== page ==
Rangers Football Club has lost one of its legends today as Fernando Ricksen has tragically died at just 43 following a long battle with Motor Neurone Disease (MND).

The club confirmed the tragic news on social media via Twitter. They also made a statement on their website. 

In a statement, Rangers FC said: "Rangers is deeply saddened to announce that former player Fernando Ricksen passed away this morning following his battle with Motor Neurone Disease."

Rangers managing director Stewart Robertson added: “Everyone connected with Rangers will be distressed by Fernando’s passing. He fought so bravely against a terrible illness and our thoughts are with his family.

“Fernando will never be forgotten by his teammates or Rangers fans. His place in our history is secured.’

READ MORE: Fernando Ricksen dead: Tributes pour in for ex-Rangers star after he loses battle with motor neurone disease

Glasgow Times:

His fight with the debilitating disease not only brought the Scottish footballing community together, but it also united both sides of the Old Firm.

Born on July 27 1976 in Hoensbroek near the Dutch-German border, football ran in Ricksen’s blood.

His grandfather Willem Szymiczek won a Dutch title with Limburgia in 1950 but, had the family elder had his choice, Ricksen would have made his name on the green baize of the billiards table, having watched the youngster finish third in the national championships aged just 12.

The footballer is best known for his six-year spell at Glasgow Rangers Football Club where he won seven trophies.

He came from Dutch side AZ Alkmaar for a fee of £3.75million in 2000. He also made his mark playing for Fortuna Sittard and Zenit St Petersburg where he won the Russian Premier League crown.

READ MORE: Rangers and Celtic fans visit Ibrox to pay tribute to Fernando Ricksen

Glasgow Times:

The former Rangers captain’s career with the Ibrox side peaked during the 2004/2005 season when he jointly won the SPFA player of the year with Celtic’s John Hartson after scoring nine goals from midfield in 40 appearances for the club. That same year Rangers went on to win the league and league cup double.

He is also a member of Rangers Hall of Fame. 

Glasgow Times:

Glasgow Times:

As well as being a hero at club level, he also turned out 12 times for his country The Netherlands. His role in international football has been immortalised in an Orange Wall of Fame in the Netherlands among the likes of Ronald and Frank De Boer, Clarence Seedorf and Johan Cruyff.

But it was his fight off-field that caught the admiration of football fans across Scotland and the world after Ricksen was diagnosed with MND in October 2013. At the time he was given only 18 months to live but in a true testament to his strength and courage, he battled on to fight the muscle-wasting condition for several more years.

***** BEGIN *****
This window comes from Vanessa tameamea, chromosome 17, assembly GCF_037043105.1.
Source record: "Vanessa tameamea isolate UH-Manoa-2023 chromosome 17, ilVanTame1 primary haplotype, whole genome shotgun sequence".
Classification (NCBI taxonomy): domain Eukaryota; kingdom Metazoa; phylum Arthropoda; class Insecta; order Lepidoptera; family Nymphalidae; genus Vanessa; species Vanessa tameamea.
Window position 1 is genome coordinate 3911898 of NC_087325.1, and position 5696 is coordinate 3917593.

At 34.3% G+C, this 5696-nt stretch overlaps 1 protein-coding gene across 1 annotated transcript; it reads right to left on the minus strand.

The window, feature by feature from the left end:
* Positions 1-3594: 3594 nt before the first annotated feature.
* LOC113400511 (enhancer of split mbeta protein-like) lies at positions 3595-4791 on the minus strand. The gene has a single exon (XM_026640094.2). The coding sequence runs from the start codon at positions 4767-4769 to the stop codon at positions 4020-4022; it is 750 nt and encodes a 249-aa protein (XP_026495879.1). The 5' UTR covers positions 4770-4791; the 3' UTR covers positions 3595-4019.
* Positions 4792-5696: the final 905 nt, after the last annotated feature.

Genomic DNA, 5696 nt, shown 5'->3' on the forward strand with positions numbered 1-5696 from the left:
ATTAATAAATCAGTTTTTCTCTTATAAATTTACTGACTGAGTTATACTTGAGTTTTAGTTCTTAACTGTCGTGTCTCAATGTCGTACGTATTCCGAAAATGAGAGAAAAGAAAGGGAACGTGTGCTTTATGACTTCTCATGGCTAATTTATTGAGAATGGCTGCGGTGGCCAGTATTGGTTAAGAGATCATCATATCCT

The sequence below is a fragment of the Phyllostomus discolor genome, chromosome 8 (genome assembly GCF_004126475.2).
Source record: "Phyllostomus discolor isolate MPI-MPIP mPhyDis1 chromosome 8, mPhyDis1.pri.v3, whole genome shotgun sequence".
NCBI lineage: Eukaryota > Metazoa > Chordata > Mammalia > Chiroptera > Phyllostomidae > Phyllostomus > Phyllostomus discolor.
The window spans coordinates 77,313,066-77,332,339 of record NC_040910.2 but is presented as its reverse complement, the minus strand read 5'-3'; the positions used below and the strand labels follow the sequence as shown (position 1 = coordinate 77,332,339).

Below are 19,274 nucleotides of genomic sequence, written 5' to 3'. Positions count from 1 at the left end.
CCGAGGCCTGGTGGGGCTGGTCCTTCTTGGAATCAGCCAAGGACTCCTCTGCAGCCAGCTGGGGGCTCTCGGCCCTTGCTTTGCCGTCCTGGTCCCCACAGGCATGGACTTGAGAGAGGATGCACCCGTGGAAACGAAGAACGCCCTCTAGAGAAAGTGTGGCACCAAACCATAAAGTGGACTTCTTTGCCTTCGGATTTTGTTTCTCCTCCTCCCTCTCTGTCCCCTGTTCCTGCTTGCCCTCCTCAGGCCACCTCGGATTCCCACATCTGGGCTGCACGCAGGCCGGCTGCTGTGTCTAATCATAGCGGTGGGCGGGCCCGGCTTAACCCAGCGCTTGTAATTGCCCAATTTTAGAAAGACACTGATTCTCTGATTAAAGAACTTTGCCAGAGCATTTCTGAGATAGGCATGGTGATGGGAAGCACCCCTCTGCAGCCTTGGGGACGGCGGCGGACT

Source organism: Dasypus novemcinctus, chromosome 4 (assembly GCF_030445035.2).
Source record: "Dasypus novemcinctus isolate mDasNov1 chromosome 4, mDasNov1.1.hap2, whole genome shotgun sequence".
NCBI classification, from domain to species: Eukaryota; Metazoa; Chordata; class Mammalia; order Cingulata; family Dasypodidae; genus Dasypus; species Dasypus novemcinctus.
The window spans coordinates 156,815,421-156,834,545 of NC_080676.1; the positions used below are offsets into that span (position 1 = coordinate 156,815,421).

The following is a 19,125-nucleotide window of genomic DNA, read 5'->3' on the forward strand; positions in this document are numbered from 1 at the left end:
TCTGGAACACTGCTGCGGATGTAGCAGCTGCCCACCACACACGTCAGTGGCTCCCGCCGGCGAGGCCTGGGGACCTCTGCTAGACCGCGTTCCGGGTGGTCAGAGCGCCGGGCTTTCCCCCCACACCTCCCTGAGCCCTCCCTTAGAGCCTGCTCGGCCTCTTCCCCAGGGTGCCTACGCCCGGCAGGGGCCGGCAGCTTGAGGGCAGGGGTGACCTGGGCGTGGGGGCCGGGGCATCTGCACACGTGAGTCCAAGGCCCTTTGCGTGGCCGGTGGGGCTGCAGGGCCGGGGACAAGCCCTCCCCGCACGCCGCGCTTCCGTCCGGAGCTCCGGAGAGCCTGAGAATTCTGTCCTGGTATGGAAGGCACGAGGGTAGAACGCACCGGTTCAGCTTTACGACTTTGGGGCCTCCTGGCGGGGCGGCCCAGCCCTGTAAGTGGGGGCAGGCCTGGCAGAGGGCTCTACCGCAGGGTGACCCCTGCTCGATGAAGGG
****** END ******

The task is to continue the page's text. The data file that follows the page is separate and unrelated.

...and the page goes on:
Glasgow Times:

He found new ways to manage living with MND including the use of a  voice-computer to communicate, similar to the one used by Professor Stephen Hawking and he continued to delight fans with public appearances at various fundraising events.

A benefit match was held at Ibrox in January 2015, and attracted over 41,000 fans to Ibrox. It raised £320,000 with the proceeds split between Fernando, his daughter Isabella, MND Scotland and the Rangers Charity Foundation.

The charity MND Scotland paid tribute to his fight saying: "We are deeply saddened to hear that Fernando Ricksen has lost his courageous battle with Motor Neurone Disease. Fernando’s bravery in sharing both his shocking diagnosis and his life with MND has been inspirational.

"Fernando raised so much awareness of MND, particularly through his documentary and from the Rangers Tribute Match in January 2015, which raised over £80,000 for MND Scotland.   This has helped us continue to support people affected by the disease throughout Scotland."

Glasgow Times:

Glasgow Times:

The Fernando Ricksen Foundation was also set up in his honour in June 2016 and promotes a message, which the star also had tattooed on his chest, “I am a warrior, a warrior with fighting spirit. I will never give up and never surrender.”

Fernando’s charity was created with the aim to defeat the disease. In his mission statement for the charity, Fernando said: “I have always said: one day there will be a man who defeats MND. Let me be that man. Let me the first human being who gets the beast on its knees. I know, it’s everything but a fair battle. This disease, this demon, is lethal. So I can’t do it entirely on my own. I need support – your support! So please stand behind me. Only together we can kick MND in the balls.”

Glasgow Times:

He was forced to spend his final months at St Andrew’s Hospice in Airdrie after taking ill at a fundraising event which was held in Glasgow last October. Before his death, he wanted to return to Valencia where he has set up the family home with his Russian wife Veronika, above, and six-year-old daughter Isabella but his illness made that impossible.

Glasgow Times:

His life was captured in the moving documentary Fernando Ricksen – The Final Battle which was shot in his native Holland and Spain.

The Dutch warrior also signalled his final defiant move against MND by getting a tattoo on his neck to show he had the heart of a lion.